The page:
Delve into the mysteries of what can go awry inside our central processing unit. Taught by esteemed Professor Sandy Neargarder, the 24 eye-opening lessons in Understanding Disorders of the Brain survey some of the most common, and not-so-common, disorders that disrupt the many ways our brains function.
Understanding Disorders of the Brain
Sandy Neargarder is a Professor of Psychology at Bridgewater State University. She received her PhD in Experimental Psychology from Vanderbilt University with a dissertation on exploring dementia in Down syndrome. Following graduation, she served a two-year term as a postdoctoral research fellow at Boston University and has continued her involvement there as a research scientist in the Vision & Cognition Laboratory. Her research has been published in numerous peer-reviewed journals, including Behavioral Neuroscience, Clinical Nutrition, Cognitive and Behavioral Neurology, Cortex, Neurology, Neuropsychology, Parkinson’s Disease, Perception, and Vision Research.
01: Anatomy and Functioning of the Brain
Kick off this course with a tour of the brain. As you delve into the colorful world of grey matter, this first lesson reviews the parts of the brain and the various functions that keep our bodies operating and our minds working. This grounding in neurology will set you up to understand what follows.
02: Neuropsychological Assessment
Now that you understand the anatomy of the brain, shift your attention to the field of neuropsychology, which is both an experimental field and a clinical field within psychology. In addition to discovering how brain functioning influences behavior and cognition, neuropsychologists work to assess and treat brain disorders.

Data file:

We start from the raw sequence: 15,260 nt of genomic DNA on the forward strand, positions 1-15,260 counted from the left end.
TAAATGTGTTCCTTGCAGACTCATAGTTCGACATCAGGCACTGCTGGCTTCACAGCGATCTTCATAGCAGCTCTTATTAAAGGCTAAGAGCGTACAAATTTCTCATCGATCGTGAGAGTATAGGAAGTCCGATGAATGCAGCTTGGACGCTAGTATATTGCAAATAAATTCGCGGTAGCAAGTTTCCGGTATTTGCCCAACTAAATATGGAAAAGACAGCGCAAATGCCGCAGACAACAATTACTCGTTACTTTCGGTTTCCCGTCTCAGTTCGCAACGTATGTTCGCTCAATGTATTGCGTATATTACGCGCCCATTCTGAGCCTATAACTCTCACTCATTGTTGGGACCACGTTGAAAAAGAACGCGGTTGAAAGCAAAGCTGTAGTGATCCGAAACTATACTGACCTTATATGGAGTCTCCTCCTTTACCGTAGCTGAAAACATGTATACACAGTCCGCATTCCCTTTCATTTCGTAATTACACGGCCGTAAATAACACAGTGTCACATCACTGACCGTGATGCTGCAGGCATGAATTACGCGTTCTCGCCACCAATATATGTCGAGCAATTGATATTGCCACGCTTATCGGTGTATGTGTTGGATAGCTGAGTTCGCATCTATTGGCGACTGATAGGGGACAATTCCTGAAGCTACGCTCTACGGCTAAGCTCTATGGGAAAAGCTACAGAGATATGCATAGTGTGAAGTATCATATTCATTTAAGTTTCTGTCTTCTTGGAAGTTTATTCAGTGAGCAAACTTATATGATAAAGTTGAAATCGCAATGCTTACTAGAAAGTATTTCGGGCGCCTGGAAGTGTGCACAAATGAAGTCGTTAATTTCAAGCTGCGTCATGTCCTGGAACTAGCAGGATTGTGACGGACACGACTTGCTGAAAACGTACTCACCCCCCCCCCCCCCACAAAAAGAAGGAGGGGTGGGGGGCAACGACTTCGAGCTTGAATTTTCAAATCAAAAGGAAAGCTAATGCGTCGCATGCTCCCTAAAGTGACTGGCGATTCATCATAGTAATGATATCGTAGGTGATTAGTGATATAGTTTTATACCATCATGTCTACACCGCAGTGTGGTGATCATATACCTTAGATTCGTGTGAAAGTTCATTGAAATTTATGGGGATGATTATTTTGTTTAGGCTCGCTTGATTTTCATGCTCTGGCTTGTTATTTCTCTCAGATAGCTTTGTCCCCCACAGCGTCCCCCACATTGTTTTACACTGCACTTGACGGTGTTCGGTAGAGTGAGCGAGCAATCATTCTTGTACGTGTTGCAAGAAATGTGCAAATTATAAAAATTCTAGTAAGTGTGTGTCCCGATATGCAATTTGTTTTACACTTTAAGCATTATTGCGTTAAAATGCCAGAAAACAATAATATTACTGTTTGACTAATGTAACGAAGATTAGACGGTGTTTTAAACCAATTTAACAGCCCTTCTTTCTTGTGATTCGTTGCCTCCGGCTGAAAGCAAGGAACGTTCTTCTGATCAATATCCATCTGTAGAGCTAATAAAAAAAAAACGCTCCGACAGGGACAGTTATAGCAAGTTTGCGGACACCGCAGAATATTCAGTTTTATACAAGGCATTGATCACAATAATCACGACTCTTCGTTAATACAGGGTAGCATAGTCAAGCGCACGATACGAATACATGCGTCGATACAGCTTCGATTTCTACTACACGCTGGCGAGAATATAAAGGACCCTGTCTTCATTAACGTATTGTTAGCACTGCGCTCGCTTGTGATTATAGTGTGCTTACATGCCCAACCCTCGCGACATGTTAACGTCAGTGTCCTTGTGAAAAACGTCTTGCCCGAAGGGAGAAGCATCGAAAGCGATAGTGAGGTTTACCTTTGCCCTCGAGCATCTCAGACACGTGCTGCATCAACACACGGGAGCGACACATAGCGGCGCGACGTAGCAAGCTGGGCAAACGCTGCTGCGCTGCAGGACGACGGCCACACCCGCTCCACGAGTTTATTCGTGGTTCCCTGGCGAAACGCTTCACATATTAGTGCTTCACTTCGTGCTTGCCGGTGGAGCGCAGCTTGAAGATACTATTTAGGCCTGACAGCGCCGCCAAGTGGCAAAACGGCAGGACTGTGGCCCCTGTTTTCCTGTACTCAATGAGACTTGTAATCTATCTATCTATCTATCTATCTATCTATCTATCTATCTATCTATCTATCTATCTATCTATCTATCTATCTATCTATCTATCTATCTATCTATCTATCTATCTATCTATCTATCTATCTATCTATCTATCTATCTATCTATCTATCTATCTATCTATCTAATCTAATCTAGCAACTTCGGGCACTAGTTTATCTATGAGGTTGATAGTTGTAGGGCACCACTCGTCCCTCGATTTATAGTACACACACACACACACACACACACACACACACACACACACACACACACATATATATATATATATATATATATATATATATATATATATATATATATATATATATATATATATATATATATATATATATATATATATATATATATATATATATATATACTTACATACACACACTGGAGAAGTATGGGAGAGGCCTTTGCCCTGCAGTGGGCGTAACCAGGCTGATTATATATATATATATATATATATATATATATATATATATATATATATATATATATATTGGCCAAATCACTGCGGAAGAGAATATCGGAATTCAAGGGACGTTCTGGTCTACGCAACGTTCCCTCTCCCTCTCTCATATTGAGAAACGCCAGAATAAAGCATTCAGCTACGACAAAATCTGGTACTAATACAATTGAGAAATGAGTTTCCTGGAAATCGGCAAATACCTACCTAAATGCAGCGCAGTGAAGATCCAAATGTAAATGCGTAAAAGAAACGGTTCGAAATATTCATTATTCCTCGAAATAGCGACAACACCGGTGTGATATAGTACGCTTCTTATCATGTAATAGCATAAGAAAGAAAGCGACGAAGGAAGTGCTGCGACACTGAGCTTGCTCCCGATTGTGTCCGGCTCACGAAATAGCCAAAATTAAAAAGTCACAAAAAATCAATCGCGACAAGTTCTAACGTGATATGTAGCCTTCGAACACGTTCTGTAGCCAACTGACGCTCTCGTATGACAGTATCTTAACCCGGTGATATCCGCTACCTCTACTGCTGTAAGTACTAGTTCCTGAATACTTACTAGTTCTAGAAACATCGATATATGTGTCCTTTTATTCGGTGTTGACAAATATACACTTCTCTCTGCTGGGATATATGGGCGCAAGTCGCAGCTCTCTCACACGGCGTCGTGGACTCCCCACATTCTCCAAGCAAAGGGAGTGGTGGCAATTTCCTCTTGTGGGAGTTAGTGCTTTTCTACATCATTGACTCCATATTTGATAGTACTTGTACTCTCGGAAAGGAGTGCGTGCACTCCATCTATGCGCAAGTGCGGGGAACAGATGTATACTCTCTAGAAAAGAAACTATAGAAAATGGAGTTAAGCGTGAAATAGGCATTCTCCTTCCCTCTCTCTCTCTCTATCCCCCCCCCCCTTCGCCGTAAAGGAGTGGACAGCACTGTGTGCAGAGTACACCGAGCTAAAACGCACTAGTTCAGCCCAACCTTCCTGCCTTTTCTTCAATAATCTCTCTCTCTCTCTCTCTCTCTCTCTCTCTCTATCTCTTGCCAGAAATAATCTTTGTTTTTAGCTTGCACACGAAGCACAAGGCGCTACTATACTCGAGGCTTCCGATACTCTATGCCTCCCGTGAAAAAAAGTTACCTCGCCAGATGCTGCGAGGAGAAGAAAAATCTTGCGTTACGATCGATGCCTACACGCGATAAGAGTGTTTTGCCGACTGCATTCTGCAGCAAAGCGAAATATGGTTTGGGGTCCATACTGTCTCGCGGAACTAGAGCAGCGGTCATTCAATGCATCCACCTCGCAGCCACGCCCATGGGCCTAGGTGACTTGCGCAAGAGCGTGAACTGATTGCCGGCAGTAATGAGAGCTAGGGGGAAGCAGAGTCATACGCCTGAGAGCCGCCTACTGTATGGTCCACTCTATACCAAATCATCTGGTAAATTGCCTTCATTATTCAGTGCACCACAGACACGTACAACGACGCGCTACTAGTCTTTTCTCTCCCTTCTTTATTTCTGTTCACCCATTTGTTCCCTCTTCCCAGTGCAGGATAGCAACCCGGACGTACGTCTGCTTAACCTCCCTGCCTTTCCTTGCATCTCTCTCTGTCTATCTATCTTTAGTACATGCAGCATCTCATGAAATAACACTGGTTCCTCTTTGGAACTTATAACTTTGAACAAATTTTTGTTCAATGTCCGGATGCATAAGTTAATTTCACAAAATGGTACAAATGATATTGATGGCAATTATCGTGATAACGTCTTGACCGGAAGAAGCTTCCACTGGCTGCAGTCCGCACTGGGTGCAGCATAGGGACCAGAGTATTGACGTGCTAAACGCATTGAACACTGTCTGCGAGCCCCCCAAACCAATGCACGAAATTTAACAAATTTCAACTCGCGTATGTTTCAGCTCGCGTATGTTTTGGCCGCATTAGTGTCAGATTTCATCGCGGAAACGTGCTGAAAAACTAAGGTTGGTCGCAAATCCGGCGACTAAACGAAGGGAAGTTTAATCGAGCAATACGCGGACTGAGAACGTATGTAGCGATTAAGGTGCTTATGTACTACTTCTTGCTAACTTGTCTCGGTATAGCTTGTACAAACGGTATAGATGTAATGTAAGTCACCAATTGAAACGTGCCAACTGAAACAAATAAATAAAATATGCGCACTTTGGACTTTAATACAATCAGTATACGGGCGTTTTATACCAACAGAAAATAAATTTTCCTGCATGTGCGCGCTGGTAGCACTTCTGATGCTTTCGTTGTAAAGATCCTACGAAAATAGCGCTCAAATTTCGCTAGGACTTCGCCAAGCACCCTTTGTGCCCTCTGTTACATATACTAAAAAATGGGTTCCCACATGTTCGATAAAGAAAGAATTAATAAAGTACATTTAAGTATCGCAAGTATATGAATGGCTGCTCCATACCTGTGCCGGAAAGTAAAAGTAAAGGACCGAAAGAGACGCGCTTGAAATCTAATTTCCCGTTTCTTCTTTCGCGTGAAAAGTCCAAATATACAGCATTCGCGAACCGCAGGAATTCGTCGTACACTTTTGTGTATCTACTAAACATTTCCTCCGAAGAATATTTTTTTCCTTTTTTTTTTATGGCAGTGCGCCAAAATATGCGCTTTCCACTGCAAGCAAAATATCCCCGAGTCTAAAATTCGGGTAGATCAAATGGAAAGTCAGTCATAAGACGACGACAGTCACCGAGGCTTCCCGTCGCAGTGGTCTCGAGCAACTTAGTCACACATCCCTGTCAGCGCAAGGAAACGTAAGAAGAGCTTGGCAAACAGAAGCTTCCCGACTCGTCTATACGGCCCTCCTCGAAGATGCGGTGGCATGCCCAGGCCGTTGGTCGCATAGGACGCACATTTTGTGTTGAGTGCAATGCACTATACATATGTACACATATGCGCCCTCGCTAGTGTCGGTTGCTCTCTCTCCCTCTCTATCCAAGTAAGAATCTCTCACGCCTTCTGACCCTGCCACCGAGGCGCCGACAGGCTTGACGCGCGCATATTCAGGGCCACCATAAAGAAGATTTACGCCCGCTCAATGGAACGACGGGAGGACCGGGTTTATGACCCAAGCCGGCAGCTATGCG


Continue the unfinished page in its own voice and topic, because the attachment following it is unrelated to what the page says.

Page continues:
03: Intellectual Disabilities and Down Syndrome
Begin the first of several lessons that focus on brain disorders commonly diagnosed during childhood—beginning here with intellectual disabilities and Down syndrome. Professor Neargarder surveys the range of disabilities and then delves into potential genetic and environmental causes.
04: Autism Spectrum Disorders, Part 1
In this first lesson on autism spectrum disorders, you will study the symptoms that characterize autism, how autism is diagnosed, and some of the presumed causes and comorbidities. You will also reflect on Asperger’s syndrome, which is no longer considered a stand-alone diagnosis.
05: Autism Spectrum Disorders, Part 2
Continue your exploration of autism by examining research on brain pathology, savant abilities, and treatment options. Revisit what you learned in the lesson on brain anatomy to see what parts of the brain play a role in autism. Then turn to behavior treatments and medications that support treatment.
06: Attention Deficit Hyperactivity Disorder
Most of us have heard of Attention deficit hyperactivity disorder (ADHD), but what exactly is this disorder? How prevalent is it and how is it treated? Dive into the different types of ADHD and how it affects children, the environmental risk factors, and some challenges of diagnosis.
07: Developmental Dyslexia
Take a closer look at a language-based learning disability known as developmental dyslexia, which affects about 5-10% of school-aged children. Although the various theories regarding dyslexia are inconclusive, Professor Neargarder offers an overview of causes. Consider what’s going on inside the brain of someone with dyslexia.
In today’s lesson, you will examine epilepsy, a disorder marked by seizures—an episode where groups of neurons in the brain fire simultaneously. After reviewing the different categories of epileptic seizures, as well as causes and treatments, you will walk through two case studies to see how epilepsy can affect people differently.
09: Mitochondrial Disorders
You may remember learning about the “mighty mitochondria” in biology. When these energy producers fail, it can lead to cell injuries and death—and debilitating effects for the person who is impacted. Here, find out about mitochondrial disorders, their symptoms and causes, and the relationship between mitochondrial disorders and the brain.
10: Head Injuries, Part 1
Shift your attention from genetic wiring to brain damage. In this first of two lessons on head injuries, Professor Neargarder discusses the common symptoms and pathology of head injuries, the categories of head injuries, and the neuropsychology of closed-head injuries such as concussions.
11: Head Injuries, Part 2